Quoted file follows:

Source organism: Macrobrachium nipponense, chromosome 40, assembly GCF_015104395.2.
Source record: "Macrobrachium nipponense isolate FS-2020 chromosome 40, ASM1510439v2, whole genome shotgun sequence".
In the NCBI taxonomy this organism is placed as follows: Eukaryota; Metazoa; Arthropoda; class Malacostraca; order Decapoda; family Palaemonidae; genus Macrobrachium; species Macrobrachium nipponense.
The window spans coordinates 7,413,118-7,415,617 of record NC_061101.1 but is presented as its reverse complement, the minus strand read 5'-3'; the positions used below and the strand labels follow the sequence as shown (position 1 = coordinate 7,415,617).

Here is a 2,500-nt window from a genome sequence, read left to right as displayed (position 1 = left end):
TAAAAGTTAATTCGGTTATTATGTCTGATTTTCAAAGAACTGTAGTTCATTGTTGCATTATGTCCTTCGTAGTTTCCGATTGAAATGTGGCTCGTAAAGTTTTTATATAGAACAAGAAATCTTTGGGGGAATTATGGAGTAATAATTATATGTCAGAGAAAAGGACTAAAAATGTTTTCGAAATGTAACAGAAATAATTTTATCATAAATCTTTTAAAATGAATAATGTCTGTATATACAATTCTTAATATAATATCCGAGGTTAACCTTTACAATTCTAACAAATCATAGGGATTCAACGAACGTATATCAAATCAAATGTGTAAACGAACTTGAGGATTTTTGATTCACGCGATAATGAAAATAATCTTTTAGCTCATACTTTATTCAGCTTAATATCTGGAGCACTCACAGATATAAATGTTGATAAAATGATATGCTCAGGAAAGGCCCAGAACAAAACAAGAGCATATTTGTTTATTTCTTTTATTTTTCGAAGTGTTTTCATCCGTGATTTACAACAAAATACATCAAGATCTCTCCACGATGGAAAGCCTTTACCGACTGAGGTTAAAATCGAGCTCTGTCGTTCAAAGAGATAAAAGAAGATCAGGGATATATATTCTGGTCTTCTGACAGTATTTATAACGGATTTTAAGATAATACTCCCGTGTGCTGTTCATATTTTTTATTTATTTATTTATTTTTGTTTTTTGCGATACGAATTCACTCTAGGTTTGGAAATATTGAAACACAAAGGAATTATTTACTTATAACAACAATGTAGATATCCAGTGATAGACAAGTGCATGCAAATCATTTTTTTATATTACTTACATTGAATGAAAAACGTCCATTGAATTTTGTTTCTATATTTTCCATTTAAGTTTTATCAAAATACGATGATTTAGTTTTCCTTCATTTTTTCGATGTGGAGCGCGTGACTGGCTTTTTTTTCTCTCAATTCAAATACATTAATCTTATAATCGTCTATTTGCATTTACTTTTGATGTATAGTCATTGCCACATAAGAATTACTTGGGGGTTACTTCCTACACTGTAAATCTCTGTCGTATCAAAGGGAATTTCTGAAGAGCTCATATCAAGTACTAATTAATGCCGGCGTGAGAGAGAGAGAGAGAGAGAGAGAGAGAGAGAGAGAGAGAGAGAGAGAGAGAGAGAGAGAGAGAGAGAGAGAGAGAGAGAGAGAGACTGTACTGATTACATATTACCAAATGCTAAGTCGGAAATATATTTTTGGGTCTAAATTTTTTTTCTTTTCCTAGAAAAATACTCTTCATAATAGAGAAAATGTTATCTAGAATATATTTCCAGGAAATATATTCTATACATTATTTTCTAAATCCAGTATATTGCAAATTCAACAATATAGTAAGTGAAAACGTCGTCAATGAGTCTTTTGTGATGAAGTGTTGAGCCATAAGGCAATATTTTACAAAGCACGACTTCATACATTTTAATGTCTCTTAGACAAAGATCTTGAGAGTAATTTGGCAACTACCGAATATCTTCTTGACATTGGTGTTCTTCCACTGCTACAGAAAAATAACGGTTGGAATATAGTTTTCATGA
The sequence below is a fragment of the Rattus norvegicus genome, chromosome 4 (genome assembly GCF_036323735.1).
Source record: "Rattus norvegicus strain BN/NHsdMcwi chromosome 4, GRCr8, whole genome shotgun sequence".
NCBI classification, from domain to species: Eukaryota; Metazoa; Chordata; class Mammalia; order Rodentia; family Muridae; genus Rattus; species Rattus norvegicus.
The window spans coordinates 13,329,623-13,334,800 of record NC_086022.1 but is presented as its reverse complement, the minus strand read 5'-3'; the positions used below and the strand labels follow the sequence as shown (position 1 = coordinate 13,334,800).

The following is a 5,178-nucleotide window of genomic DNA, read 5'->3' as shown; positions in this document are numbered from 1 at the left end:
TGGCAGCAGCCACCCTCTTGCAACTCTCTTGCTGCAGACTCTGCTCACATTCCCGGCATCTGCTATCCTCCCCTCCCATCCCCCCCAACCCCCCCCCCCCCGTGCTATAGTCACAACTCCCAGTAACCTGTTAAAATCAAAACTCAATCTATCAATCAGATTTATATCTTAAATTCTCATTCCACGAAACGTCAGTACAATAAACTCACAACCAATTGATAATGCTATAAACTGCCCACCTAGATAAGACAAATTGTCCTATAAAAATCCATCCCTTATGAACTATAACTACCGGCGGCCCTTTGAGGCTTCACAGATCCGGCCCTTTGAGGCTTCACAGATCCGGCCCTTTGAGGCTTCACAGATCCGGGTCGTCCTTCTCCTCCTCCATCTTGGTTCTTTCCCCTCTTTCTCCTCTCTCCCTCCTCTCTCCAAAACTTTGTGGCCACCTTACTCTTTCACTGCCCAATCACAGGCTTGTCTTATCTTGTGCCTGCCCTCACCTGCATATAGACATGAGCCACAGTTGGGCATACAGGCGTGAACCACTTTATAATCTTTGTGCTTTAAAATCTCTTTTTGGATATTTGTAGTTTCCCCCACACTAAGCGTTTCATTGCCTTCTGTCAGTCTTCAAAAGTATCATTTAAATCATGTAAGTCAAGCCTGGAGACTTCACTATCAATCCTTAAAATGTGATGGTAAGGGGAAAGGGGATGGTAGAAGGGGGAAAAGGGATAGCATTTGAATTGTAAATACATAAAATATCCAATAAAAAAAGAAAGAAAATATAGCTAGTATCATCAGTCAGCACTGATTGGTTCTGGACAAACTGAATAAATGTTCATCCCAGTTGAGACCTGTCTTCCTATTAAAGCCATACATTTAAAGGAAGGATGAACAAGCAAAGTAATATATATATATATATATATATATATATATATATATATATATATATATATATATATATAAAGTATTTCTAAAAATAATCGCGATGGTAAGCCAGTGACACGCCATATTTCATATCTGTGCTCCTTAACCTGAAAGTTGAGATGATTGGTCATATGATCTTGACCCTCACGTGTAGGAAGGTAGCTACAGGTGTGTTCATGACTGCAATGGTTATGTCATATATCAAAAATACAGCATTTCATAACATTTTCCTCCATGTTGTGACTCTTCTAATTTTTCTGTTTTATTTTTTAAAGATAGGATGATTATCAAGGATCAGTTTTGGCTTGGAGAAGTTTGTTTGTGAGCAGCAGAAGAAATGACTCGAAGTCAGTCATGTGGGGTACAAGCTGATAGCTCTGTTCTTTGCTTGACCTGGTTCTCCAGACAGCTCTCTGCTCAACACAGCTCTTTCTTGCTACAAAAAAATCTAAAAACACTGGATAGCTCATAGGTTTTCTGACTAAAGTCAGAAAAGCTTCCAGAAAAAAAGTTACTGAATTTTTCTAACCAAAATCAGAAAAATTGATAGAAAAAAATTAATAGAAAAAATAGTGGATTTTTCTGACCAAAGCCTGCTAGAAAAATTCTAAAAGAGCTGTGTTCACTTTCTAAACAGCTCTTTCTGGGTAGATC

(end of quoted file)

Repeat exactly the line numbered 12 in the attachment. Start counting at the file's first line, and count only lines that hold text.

TGGCAGCAGCCACCCTCTTGCAACTCTCTTGCTGCAGACTCTGCTCACATTCCCGGCATCTGCTATCCTCCCCTCCCATCCCCCCCAACCCCCCCCCCCCCGTGCTATAGTCACAACTCCCAGTAACCTGTTAAAATCAAAACTCAATCTATCAATCAGATTTATATCTTAAATTCTCATTCCACGAAACGTCAGTACAATAAACTCACAACCAATTGATAATGCTATAAACTGCCCACCTAGATAAGACAAATTGTCCTATAAAAATCCATCCCTTATGAACTATAACTACCGGCGGCCCTTTGAGGCTTCACAGATCCGGCCCTTTGAGGCTTCACAGATCCGGCCCTTTGAGGCTTCACAGATCCGGGTCGTCCTTCTCCTCCTCCATCTTGGTTCTTTCCCCTCTTTCTCCTCTCTCCCTCCTCTCTCCAAAACTTTGTGGCCACCTTACTCTTTCACTGCCCAATCACAGGCTTGTCTTATCTTGTGCCTGCCCTCACCTGCATATAGACATGAGCCACAGTTGGGCATACAGGCGTGAACCACTTTATAATCTTTGTGCTTTAAAATCTCTTTTTGGATATTTGTAGTTTCCCCCACACTAAGCGTTTCATTGCCTTCTGTCAGTCTTCAAAAGTATCATTTAAATCATGTAAGTCAAGCCTGGAGACTTCACTATCAATCCTTAAAATGTGATGGTAAGGGGAAAGGGGATGGTAGAAGGGGGAAAAGGGATAGCATTTGAATTGTAAATACATAAAATATCCAATAAAAAAAGAAAGAAAATATAGCTAGTATCATCAGTCAGCACTGATTGGTTCTGGACAAACTGAATAAATGTTCATCCCAGTTGAGACCTGTCTTCCTATTAAAGCCATACATTTAAAGGAAGGATGAACAAGCAAAGTAATATATATATATATATATATATATATATATATATATATATATATATATATATATATATAAAGTATTTCTAAAAATAATCGCGATGGTAAGCCAGTGACACGCCATATTTCATATCTGTGCTCCTTAACCTGAAAGTTGAGATGATTGGTCATATGATCTTGACCCTCACGTGTAGGAAGGTAGCTACAGGTGTGTTCATGACTGCAATGGTTATGTCATATATCAAAAATACAGCATTTCATAACATTTTCCTCCATGTTGTGACTCTTCTAATTTTTCTGTTTTATTTTTTAAAGATAGGATGATTATCAAGGATCAGTTTTGGCTTGGAGAAGTTTGTTTGTGAGCAGCAGAAGAAATGACTCGAAGTCAGTCATGTGGGGTACAAGCTGATAGCTCTGTTCTTTGCTTGACCTGGTTCTCCAGACAGCTCTCTGCTCAACACAGCTCTTTCTTGCTACAAAAAAATCTAAAAACACTGGATAGCTCATAGGTTTTCTGACTAAAGTCAGAAAAGCTTCCAGAAAAAAAGTTACTGAATTTTTCTAACCAAAATCAGAAAAATTGATAGAAAAAAATTAATAGAAAAAATAGTGGATTTTTCTGACCAAAGCCTGCTAGAAAAATTCTAAAAGAGCTGTGTTCACTTTCTAAACAGCTCTTTCTGGGTAGATC